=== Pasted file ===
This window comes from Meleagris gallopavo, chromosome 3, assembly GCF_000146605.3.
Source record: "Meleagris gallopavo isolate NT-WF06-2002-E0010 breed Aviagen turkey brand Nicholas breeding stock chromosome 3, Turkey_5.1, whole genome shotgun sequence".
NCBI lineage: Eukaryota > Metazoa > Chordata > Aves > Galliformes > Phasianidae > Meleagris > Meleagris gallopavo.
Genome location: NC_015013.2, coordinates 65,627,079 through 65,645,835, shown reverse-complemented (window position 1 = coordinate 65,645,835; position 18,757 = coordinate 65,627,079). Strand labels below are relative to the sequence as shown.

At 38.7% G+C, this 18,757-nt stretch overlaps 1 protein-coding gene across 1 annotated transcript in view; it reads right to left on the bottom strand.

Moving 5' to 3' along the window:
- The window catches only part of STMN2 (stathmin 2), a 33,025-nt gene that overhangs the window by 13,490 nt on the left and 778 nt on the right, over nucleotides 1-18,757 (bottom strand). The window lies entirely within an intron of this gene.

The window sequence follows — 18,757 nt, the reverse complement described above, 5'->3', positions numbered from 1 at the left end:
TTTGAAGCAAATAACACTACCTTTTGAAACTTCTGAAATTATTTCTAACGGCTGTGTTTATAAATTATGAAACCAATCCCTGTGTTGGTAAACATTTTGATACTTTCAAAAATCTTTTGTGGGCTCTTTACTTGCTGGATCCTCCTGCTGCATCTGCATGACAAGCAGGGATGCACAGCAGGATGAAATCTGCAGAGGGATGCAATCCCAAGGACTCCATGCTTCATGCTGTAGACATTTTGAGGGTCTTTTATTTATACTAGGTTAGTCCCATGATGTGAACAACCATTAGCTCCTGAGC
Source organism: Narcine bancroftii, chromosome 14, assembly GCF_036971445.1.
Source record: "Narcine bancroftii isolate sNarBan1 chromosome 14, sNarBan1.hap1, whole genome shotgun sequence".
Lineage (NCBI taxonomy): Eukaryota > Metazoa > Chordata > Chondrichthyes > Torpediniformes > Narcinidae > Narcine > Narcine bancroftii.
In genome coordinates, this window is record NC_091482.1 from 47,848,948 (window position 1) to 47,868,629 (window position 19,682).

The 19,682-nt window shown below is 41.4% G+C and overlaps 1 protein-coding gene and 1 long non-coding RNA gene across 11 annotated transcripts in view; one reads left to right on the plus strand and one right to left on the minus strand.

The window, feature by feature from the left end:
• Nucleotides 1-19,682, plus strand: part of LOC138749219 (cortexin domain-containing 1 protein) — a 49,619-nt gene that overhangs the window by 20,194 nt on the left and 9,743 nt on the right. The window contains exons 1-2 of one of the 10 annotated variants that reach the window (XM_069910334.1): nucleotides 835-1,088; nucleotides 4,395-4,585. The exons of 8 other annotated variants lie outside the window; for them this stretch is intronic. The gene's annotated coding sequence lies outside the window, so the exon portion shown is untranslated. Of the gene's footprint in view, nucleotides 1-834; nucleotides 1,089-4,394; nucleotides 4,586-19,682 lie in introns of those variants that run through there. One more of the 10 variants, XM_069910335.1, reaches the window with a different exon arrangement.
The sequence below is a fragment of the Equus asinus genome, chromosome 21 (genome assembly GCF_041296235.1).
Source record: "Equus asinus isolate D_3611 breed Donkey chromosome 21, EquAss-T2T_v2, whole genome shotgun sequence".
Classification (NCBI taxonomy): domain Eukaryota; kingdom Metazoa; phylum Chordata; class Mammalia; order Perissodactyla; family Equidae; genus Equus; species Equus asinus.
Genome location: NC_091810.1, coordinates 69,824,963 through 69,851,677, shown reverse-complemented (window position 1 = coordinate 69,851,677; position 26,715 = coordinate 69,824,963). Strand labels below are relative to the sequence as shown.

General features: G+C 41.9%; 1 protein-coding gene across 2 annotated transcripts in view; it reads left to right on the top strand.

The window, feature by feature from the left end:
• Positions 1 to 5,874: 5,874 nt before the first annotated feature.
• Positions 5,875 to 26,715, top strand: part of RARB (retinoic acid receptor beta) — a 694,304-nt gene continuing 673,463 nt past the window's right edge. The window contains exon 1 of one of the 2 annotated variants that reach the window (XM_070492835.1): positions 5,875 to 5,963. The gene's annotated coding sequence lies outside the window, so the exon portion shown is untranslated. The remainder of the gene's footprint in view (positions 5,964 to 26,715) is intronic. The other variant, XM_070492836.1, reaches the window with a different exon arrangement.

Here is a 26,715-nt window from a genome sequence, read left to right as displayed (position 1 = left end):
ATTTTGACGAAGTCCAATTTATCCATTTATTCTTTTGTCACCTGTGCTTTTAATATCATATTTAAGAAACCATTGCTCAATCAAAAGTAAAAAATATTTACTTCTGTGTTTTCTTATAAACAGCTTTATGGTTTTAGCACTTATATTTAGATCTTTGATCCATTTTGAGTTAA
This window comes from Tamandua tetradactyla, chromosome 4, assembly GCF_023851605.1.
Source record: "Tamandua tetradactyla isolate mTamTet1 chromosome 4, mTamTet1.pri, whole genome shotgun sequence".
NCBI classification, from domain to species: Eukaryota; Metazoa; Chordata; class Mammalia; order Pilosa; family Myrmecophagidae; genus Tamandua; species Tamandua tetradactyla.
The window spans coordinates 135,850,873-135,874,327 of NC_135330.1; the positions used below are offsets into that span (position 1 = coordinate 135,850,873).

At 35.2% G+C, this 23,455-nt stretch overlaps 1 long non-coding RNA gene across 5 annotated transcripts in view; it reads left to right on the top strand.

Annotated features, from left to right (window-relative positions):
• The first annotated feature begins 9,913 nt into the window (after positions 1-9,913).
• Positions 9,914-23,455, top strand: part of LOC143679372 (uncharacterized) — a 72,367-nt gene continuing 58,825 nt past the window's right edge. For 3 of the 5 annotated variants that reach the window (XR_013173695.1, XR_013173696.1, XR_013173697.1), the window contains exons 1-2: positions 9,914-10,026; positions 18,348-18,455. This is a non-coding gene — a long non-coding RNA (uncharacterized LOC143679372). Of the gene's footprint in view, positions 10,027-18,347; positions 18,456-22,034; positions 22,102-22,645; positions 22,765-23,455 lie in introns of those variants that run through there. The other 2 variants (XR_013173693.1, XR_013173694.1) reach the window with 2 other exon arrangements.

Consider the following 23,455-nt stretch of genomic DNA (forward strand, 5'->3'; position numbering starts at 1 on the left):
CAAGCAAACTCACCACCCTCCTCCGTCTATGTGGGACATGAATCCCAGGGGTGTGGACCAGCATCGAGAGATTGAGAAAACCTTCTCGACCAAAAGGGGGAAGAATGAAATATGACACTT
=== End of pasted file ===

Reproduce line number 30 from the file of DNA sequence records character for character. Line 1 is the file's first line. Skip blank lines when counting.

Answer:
The window spans coordinates 135,850,873-135,874,327 of NC_135330.1; the positions used below are offsets into that span (position 1 = coordinate 135,850,873).